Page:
The gift that keeps on giving

James Hayden next to a Christmas tree

19th December 2019

In this season of gift giving and receiving, US-based James Hayden asks the question: if stammering is a gift, what has it given him?

One of the many things associated with Christmas is giving and receiving gifts. Some gifts are well received, others not so much. Upon opening a gift, I can instantly tell if it’s something I will use or if it will become a dust collector. If it falls into the latter category I politely smile, say “thank you,” put it in my closet and forget about it.

One of my favourite Christmas movies is National Lampoon’s Christmas Vacation. In one scene, our loveable protagonist Clark Griswold receives a one-year membership to the jelly of the month club, to which his bumbling cousin-in-law Eddie says, “It’s the gift that keeps on giving.” 

Recently, I saw, in a Facebook group for people who stutter, someone say that stuttering is a gift. I have never thought of it like that, but maybe it is. Like the jelly of the month club, it’s a gift I would never give to someone nor ask for. But if stuttering is a gift, what has it given me?

What stuttering has given me

Stuttering has given me a community of people. I’ve been a part of the National Stuttering Association for three years. During that time, I’ve met so many people that ‘get it’; that let me know that I am not alone; that challenge me to see stuttering in a different way. A group of people that have helped me accept my stutter, and that I can celebrate the small victories and share the struggles with.

Stuttering has allowed me to strengthen friendships. For the longest time, my unwillingness to discuss my stutter was a good way to choose friends. If anyone would make even the slightest negative remark about it, I would immediately end our friendship. Up until a few years ago I only talked about my stutter with the closest of friends. It was my way of showing him/her that I trusted them. Now, I openly talk about stuttering with anyone. As a result of sharing one of my biggest vulnerabilities, people tend to trust me and share with me their own vulnerabilities.  

Up until a few years ago I only talked about my stutter with the closest of friends.

Stuttering has given me the opportunity to learn many life lessons, like seeing and hearing people for who they are; appreciating the small victories in life; being resilient; seeing the positives; knowing that some days will be harder than others; patience, and that while I may not be able to change the outcome of a situation, I can change my outlook on it. 

My stutter has allowed my self-confidence to grow in unique ways. I used to bury my feelings about it and everything else. Now I’ve accepted it, I proudly wear my stutter for all to see and hear. In turn, I’ve allowed myself to be more open with my strengths and triumphs, but more importantly I no longer try to hide my struggles and my many quirks. I am proud of and far more confident in who I am because I have accepted my stutter.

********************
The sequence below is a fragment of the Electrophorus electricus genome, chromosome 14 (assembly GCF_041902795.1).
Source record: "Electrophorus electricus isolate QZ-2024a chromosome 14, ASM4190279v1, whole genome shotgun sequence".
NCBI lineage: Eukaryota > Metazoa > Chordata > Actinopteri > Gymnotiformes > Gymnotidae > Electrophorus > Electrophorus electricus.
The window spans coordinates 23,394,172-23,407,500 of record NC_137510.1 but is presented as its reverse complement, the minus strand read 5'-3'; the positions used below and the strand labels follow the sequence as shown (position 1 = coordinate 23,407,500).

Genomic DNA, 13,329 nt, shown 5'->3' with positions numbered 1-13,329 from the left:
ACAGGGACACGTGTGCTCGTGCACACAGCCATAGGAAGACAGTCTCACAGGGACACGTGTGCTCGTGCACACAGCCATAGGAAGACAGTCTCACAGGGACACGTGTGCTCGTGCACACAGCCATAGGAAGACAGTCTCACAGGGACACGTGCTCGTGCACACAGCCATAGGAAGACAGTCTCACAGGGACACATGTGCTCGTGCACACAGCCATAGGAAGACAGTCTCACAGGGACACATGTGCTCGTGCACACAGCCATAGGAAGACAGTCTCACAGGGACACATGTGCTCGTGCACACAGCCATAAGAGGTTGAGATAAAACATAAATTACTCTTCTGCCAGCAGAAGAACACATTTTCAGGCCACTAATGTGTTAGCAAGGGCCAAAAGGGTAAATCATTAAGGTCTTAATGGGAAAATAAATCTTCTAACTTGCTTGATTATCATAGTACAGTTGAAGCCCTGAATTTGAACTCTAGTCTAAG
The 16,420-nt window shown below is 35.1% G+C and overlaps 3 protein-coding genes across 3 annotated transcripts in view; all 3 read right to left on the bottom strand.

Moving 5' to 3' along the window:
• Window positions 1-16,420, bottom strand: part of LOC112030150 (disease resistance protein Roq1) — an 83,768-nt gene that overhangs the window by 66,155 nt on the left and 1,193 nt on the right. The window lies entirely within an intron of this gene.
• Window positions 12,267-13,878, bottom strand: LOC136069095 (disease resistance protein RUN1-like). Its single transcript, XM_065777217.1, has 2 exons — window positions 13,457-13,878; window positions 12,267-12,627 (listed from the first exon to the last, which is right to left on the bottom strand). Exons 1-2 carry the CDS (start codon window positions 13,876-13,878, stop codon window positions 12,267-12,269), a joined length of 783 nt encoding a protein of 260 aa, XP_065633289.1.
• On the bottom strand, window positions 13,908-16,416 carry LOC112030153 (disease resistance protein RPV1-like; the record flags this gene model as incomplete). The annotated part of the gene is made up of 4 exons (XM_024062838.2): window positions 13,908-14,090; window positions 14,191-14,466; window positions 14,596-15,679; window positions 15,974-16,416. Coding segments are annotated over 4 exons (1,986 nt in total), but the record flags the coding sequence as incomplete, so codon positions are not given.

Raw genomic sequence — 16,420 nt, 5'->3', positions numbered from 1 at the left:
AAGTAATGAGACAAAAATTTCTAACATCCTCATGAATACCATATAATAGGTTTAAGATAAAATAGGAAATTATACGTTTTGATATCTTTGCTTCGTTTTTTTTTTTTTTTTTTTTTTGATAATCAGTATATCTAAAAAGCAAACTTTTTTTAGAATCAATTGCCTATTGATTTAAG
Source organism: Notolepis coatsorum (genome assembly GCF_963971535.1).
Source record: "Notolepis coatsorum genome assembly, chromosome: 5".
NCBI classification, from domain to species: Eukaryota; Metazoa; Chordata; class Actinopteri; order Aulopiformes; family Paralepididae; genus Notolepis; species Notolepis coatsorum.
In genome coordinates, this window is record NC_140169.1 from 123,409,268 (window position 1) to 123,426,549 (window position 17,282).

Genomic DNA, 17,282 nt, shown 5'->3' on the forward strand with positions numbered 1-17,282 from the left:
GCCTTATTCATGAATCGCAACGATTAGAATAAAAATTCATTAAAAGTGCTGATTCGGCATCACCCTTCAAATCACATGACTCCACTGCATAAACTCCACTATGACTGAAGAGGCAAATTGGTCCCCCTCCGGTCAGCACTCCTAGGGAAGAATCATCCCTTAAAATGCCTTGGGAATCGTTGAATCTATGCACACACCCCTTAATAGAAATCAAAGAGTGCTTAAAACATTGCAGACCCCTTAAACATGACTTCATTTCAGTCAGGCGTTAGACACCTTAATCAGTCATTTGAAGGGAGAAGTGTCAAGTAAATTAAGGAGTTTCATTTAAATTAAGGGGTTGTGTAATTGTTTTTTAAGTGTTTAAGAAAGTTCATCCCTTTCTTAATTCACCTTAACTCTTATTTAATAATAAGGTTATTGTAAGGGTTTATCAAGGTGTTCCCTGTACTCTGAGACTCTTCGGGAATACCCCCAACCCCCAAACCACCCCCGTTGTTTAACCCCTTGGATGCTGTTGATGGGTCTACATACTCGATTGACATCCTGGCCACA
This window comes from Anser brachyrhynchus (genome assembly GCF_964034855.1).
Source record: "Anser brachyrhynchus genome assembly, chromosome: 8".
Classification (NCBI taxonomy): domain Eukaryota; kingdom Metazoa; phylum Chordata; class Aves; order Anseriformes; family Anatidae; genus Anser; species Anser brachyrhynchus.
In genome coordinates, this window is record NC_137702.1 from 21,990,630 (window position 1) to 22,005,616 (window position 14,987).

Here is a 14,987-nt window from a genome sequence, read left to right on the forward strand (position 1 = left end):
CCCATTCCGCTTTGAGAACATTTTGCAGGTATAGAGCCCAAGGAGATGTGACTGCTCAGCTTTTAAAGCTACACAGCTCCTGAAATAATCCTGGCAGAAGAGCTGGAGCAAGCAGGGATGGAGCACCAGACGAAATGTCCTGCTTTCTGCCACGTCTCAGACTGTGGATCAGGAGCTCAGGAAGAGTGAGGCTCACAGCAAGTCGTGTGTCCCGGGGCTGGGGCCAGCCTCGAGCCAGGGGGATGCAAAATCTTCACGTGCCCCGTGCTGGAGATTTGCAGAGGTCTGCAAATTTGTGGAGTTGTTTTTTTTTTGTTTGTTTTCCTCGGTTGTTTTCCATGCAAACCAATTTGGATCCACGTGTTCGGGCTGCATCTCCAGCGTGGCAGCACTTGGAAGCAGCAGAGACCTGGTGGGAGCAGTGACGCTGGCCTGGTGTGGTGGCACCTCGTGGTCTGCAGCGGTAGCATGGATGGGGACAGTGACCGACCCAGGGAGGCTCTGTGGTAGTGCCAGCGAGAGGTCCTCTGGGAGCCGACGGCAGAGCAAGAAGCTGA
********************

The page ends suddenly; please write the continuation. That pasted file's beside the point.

Stuttering has given me an opportunity to serve others. One of my passions is community service and helping others. By being open about stuttering and willing to write honest articles about it, I am showing others who stammer that they are not alone.  

Stuttering has allowed me to discover the joys of writing. Until recently I only wrote academic papers and the occasional thank you note. Never in my wildest dreams did I think I would write recreationally, much less about stuttering. However, I wanted to get my story out there and writing was the only way I knew how to accomplish that goal. Through an article I wrote , I discovered that I enjoy writing. I finally had an outlet to express my thoughts in a way that could reach, and hopefully impact, others.  

Nativity play

When I was in kindergarten I played an inn-keeper in my class’s nativity play. My only line was “You are so cold.” It may not seem much, but for me this was a big deal. At the time, I just knew I talked differently than the rest of my class and I got to miss school to have therapy because of it. I don’t remember when I lost that innocence.

My teachers could have used it as an excuse to give me one of the few silent roles. They didn’t, they chose to give me a speaking role. Their gift was one I couldn’t appreciate at the time — it was the gift of saying it’s OK; that just because I talked differently didn’t mean I was different. It was the gift of inclusion. It’s a gift I can now appreciate with hindsight and age. Twenty one years later, it’s probably one of the best gifts I’ve ever received. So maybe Cousin Eddie is right. Maybe stuttering is the gift that keeps on giving.